Sweet Wine with Dinner

September 13 2010 - 10:12 AM

I have a backlog of sweet wines that have been sitting in the refrigerator for years.  Some are cloying and may be better for making wine ice cream, but others are not so thick and could be paired with dinner.   I've successfully served a chicken or fish dinner in the past with a German Auslese, a late harvest classification based on the must weight, or the weight of sugar in the grapes.  Nevertheless, I'm getting really sick of looking at my backlog of sweet wines, best suited for larger dinner parties, of which we have had to temporarily eliminate due to economic cutbacks.   Hence, we have roughly ten bottles of sweet wine in our home, many of which take up precious space in our refrigerator.

I read an article in a British wine publication and felt inspired to dispense with some of the sweet wine bottles other than waiting for the next dinner party.  I decided to try a 2006 St. Supery Moscato from Napa Valley, with peach and apricot flavors as well as canned pears.  It would have gone well with fish, but not when I discovered the macadanian nut crusted cod had coconuts in it..oops!  Sweet does not pair well with sweet, at least for dinner.  If the elements within the pairings are dry, I believe there would be synergy.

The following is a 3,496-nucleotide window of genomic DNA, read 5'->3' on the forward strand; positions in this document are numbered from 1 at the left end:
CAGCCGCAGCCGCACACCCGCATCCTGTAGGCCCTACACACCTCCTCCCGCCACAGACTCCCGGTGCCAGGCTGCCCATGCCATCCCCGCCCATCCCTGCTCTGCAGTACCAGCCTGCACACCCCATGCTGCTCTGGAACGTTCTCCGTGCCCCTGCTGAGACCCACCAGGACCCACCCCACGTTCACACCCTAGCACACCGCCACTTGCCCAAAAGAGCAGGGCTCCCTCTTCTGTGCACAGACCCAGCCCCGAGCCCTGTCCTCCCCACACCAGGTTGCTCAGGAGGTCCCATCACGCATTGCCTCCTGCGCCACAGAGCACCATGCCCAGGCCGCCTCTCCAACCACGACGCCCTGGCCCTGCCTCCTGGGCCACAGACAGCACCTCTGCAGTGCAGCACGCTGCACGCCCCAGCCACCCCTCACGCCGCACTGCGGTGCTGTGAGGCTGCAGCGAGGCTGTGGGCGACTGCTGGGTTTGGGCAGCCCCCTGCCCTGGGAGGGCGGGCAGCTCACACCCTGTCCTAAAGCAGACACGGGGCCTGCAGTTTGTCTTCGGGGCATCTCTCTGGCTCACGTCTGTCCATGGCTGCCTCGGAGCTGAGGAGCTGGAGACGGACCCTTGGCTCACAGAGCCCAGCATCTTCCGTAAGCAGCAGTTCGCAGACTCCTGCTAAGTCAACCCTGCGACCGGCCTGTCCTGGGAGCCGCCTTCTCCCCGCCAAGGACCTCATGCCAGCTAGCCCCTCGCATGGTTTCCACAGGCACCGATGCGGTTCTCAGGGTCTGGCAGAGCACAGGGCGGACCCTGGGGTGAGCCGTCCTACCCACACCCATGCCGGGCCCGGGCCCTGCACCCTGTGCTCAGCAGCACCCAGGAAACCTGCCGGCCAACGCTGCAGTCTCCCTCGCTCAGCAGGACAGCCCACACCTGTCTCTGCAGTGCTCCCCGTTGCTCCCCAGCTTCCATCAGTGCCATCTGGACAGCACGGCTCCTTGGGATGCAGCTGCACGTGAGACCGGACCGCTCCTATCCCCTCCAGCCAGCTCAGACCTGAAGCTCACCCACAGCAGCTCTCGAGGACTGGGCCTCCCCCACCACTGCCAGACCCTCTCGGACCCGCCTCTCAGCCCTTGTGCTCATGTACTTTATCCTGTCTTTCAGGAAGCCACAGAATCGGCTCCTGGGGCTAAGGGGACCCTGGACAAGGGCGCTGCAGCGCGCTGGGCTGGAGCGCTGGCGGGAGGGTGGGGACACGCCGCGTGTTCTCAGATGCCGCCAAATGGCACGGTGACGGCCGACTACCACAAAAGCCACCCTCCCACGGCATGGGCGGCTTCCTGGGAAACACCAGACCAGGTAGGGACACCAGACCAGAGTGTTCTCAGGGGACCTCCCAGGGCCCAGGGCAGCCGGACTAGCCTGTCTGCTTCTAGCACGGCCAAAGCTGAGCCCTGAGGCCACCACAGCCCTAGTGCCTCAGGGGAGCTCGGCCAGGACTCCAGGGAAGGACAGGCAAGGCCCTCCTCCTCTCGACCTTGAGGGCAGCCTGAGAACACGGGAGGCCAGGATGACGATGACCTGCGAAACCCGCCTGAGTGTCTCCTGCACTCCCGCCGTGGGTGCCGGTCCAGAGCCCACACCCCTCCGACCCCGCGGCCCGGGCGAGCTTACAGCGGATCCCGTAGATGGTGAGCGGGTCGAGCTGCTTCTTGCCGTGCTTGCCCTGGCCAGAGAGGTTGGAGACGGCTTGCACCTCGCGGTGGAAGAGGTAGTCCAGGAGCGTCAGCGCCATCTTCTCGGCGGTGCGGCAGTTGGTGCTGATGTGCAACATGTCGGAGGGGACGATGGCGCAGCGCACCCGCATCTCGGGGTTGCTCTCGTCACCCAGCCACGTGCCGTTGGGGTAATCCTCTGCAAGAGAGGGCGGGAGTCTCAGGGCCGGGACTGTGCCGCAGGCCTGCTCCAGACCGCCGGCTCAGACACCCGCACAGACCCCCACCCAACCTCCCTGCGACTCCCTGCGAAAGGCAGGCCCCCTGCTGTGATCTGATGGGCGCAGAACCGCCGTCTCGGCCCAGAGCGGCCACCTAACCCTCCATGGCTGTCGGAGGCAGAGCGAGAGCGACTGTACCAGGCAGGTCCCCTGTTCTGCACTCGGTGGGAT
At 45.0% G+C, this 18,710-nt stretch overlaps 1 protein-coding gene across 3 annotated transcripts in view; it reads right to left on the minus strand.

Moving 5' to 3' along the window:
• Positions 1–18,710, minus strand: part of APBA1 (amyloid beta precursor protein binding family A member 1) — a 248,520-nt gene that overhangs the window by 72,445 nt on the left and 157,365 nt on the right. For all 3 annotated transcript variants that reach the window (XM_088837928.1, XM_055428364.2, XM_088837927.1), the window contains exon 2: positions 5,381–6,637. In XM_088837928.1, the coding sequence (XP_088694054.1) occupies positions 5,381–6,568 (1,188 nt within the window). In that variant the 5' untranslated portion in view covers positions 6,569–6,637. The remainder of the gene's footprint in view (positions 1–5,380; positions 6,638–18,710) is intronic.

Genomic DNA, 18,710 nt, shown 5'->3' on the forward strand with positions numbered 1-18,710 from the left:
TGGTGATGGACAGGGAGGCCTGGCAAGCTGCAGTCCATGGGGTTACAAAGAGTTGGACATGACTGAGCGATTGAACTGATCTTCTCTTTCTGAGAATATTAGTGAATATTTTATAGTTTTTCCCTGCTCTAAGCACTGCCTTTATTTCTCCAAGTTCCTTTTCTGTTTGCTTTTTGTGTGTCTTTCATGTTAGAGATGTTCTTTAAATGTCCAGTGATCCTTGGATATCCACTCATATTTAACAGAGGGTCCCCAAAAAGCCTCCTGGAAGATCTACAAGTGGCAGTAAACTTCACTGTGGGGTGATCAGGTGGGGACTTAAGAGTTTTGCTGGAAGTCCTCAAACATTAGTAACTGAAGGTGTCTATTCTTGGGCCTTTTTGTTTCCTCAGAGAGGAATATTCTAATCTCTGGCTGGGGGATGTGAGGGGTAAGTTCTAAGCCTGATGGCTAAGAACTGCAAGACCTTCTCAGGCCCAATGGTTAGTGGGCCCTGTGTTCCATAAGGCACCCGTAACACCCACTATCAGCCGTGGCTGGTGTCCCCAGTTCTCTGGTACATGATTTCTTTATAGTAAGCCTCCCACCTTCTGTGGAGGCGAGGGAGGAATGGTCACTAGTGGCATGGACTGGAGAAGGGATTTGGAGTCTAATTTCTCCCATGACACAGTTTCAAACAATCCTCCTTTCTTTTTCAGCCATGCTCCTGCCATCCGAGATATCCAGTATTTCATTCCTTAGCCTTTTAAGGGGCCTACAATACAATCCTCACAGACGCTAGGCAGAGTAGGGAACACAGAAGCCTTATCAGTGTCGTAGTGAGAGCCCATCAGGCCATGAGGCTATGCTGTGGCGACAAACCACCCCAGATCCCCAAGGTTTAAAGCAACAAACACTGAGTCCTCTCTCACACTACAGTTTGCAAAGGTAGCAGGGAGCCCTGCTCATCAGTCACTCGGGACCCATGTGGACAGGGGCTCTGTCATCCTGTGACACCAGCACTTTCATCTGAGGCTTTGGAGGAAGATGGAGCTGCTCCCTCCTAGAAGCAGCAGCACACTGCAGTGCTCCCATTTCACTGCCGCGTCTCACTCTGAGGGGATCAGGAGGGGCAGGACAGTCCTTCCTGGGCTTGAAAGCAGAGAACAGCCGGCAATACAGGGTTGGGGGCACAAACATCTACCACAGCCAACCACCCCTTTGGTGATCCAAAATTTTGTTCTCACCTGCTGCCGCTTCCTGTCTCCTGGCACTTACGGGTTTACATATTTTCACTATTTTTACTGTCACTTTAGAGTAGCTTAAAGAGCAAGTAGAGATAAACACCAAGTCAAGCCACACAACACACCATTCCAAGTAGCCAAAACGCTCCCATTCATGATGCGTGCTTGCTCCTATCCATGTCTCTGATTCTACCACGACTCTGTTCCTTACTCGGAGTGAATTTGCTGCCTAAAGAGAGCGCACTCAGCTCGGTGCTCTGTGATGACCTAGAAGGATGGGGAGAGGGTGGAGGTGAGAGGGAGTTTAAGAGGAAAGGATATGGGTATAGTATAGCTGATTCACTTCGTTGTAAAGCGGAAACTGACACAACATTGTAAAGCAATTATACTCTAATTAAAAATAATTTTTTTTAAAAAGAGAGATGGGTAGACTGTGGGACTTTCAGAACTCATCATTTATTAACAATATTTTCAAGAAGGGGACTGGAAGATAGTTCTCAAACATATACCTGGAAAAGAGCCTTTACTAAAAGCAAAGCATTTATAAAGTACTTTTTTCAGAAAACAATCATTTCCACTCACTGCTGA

I've known a number of people who are averse to white wines precisely due to the misperception of sweetness.  Mention Riesling, and it turns them off even more.  For most, though, a bottle of Austrian Riesling or many Alsatian brands can make them change their mind.    It's a bit tougher with sweet wine:  maybe a Sauternes or a Tokaji will make people turn the corner.  Get them to drink it with food, and well, that's a different story.  Perhaps a good German Auslese will convince them.

–Brian Ziegler